The Common Good
February 2009

Balancing Tradition and Pluralism

by Daisy Khan | February 2009

An interview with Muslim leader Daisy Khan.

Daisy Khan spent 25 years as an interior architect for Fortune 500 companies before turning her prodigious talents to working on behalf of Muslim empowerment and interfaith understanding. After the Sept. 11 attacks, Khan and her husband, Imam Feisal Abdul Rauf, became engaged in countering the suspicions raised against Muslims in America, which led to the founding of the American Society for Muslim Advancement. Since then Khan has launched the Women’s Islamic Initiative in Spirituality and Equity in response to the marginalization of women in Muslim communities and Muslim Leaders of Tomorrow to cultivate an international network for young Muslims working to improve their communities. Daisy Khan visited Sojourners in September 2008 and talked about the struggle to make Islam an American religion.

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The struggle of Muslims in the United States is the same as that of all religious groups: a desire for acceptance. Take, for example, American Cath­olics and Jews, long considered outsiders, but now generally existing within the mainstream of American society. This process is already underway with American Muslims, and it will only continue. I have learned from these other faith groups—from their courage, wisdom, and perseverance, as well as their love for both their faith and their country.

Just as our nation has transformed from a “Christian” nation to a “Judeo-Christian” nation, we must now recognize our commonly shared Abrahamic ethics and embrace Islam as an equal member of this Abrahamic ethical tradition.

Islam is becoming an American religion, and this represents a victory for all Americans who cherish our nation as a beacon of tolerance and acceptance of all traditions.

ISLAM IS NEITHER Western nor Eastern. It is confined neither by geography nor history. There are, however, certain unique elements of Islam as practiced in the Western context. Given the tradition’s singular history of cultural adaptation, of taking the best of a culture and rejecting the worst, this represents nothing novel. In the context of the U.S., I envision an authentic American expression of Islam thriving within our pluralistic society without compromising its essential values and beliefs. This “American Islam” cuts across cultural boundaries, carving an identity that combines the best of what it means to be “Muslim” and “American.”

I firmly believe that the core values of Islam—faith in and obedience to the Divine, reverence for individual rights and communal well-being, compassion and justice, respect for pluralism and diversity—are entirely resonant with American values.

Muslims must adopt those cultural expressions and practices that do not contradict our basic religious principles. Of course, those that do violate our faith, we cannot accept. Whether in Egypt, Persia, the Indian subcontinent, Indonesia, or today in the West, Islam has consistently retained its essential values, its core of orthodoxy, while adapting and benefiting from local contexts and cultures.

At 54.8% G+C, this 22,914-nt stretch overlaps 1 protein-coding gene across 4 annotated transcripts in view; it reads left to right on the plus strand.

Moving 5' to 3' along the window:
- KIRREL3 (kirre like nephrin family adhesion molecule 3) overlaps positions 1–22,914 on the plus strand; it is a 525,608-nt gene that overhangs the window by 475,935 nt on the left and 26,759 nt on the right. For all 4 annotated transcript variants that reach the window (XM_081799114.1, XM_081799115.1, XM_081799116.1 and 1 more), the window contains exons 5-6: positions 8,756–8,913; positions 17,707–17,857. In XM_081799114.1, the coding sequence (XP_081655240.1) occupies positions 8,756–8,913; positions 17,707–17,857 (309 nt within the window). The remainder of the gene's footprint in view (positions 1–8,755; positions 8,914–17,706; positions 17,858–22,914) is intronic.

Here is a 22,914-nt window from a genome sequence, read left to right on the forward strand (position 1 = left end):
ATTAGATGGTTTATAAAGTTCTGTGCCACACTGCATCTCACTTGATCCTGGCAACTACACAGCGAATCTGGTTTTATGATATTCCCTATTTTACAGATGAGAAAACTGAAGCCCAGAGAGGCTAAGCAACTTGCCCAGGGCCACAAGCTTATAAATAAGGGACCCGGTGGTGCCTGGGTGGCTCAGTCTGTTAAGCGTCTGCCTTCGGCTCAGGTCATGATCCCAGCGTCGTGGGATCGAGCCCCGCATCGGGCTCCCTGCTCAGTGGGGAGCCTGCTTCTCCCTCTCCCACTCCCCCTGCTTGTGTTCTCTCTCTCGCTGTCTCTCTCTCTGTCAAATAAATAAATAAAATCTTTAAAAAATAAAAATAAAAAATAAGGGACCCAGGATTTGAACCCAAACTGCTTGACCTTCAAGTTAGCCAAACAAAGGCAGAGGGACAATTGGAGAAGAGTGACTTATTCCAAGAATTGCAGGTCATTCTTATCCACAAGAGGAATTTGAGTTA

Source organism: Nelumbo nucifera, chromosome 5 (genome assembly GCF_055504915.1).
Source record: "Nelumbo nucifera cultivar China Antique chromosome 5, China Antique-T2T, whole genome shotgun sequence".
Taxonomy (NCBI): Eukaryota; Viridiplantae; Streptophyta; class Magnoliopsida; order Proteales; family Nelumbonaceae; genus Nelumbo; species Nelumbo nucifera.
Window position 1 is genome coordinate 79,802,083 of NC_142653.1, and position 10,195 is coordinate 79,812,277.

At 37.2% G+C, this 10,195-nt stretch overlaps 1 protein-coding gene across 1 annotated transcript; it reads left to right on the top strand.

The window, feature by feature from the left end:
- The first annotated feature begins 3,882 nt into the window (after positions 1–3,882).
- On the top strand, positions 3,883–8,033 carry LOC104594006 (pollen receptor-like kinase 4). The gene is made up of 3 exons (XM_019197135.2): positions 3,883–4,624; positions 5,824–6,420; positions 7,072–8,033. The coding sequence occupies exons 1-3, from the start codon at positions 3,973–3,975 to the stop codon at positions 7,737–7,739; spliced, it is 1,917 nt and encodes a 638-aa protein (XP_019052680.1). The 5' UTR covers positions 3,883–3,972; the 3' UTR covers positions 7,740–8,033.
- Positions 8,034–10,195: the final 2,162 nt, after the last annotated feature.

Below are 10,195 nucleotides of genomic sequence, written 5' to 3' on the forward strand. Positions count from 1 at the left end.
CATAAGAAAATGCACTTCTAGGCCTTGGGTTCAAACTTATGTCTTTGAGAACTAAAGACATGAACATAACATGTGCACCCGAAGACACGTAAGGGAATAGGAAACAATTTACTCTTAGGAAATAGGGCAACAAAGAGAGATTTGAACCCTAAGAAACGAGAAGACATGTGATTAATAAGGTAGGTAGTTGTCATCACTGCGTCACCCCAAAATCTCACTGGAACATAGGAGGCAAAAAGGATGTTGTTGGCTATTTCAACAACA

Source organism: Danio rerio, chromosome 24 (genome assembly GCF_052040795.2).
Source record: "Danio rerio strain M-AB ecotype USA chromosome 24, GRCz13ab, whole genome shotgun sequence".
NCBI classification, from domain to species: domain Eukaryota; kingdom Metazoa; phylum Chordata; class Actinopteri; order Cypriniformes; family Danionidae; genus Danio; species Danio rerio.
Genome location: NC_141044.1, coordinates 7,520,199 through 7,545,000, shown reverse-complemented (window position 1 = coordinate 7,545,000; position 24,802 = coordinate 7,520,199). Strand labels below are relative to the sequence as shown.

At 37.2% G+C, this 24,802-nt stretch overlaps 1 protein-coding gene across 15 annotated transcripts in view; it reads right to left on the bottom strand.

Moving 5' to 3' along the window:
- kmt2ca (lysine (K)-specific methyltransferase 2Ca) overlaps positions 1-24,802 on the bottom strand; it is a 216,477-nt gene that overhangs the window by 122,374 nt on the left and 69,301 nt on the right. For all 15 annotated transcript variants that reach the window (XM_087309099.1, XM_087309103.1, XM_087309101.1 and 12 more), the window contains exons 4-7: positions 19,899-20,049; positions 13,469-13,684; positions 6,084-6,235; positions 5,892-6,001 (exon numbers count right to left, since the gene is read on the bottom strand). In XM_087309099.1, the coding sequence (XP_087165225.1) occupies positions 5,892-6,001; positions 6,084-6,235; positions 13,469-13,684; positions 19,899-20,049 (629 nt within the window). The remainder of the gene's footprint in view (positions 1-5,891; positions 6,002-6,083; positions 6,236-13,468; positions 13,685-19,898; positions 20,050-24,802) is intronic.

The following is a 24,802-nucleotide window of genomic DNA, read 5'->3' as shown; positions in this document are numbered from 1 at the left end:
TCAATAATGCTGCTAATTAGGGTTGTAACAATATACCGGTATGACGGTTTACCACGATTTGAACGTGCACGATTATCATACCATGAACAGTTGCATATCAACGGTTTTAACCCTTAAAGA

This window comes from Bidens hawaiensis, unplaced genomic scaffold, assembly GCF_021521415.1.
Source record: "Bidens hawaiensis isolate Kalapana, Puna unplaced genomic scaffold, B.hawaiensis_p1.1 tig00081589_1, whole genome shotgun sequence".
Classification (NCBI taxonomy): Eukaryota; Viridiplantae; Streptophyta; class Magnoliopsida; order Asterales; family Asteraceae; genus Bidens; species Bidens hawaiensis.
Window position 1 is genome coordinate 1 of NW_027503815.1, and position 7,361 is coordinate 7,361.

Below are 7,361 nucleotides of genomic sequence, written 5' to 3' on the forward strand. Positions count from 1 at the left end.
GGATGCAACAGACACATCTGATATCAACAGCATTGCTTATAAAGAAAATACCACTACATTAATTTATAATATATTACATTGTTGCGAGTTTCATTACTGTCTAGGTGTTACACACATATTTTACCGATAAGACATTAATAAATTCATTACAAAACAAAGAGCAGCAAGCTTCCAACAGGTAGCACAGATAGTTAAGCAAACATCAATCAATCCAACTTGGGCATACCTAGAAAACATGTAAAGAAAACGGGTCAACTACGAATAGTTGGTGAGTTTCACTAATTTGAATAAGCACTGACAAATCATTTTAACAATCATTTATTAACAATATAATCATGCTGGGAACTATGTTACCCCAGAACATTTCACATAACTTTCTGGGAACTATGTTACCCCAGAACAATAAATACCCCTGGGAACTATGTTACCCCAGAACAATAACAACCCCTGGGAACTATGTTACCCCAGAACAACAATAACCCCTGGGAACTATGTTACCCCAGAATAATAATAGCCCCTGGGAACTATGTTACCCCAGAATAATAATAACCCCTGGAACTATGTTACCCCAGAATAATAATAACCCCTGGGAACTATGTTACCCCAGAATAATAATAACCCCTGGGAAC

OUR COUNTRY WAS founded as a shining beacon of life, liberty, and the pursuit of happiness. For many Americans, this ideal proved true.

Many other Americans, however, only lived in the shadow of this beacon. Religious women courageously stepped into this arena and shook up the status quo. Driven by faith to fight for their freedoms, women such as Harriet Tubman, Susan B. Anthony, and Amelia Boynton Robinson led some of our country’s most extraordinary large-scale political and social changes, including the abolitionist, suffrage, and civil rights movements.

Muslim women are now contributing to this remarkable legacy. Of course, Muslim women are active in all sectors of American society. However, the passionate, courageous, and dynamic Muslim women who have dedicated their lives to the causes of justice and equality, fighting for the rights of Muslim women, are contemporary inheritors of this great American legacy of women’s faith-based activism.

The Women’s Islamic Initiative in Spirituality and Equity (WISE), which I founded in 2006, represents just one example of American Muslim women, as well as Muslim women from around the globe, contributing to the public discourses on gender and religion.

WISE utilizes the teachings of Islam—both as justification and inspiration—to challenge gender-based inequality and to empower Muslim women to make dignified personal, family, and career choices. Drawing in partners from within and outside the Muslim community, it has energized a global, inclusive movement of Muslim women that is capable of transforming the lives of women in numerous contexts. The American women of the WISE movement now walk in the giant footsteps of our earlier Christian sisters: Tubman, Anthony, and Robinson.

NOW, AS MUSLIMS continue to find our way in American public life, we ask Christians to respect and support us. We ask them to consider us citizens, allies, and brothers and sisters in faith, rather than strangers, enemies, or competitors for devotees. Hear us and help us tell our story.

Our stories, struggles, and joys are not so different from one another. We seek to balance tradition and belief with contemporary realities and social conditions. We are uncomfortable relegating our faith to the fringes of our lives. We seek a compassionate, justice-driven, pluralistic expression of our religion.

In contemporary American society, any religious person can feel the burden of popular culture’s largely negative attitudes toward his or her beliefs, often regarded as backwards, intolerant, and steeped in ignorance. This is especially true for Muslims. Ensuring a positive place for religion in American society is a shared concern for all people of faith.

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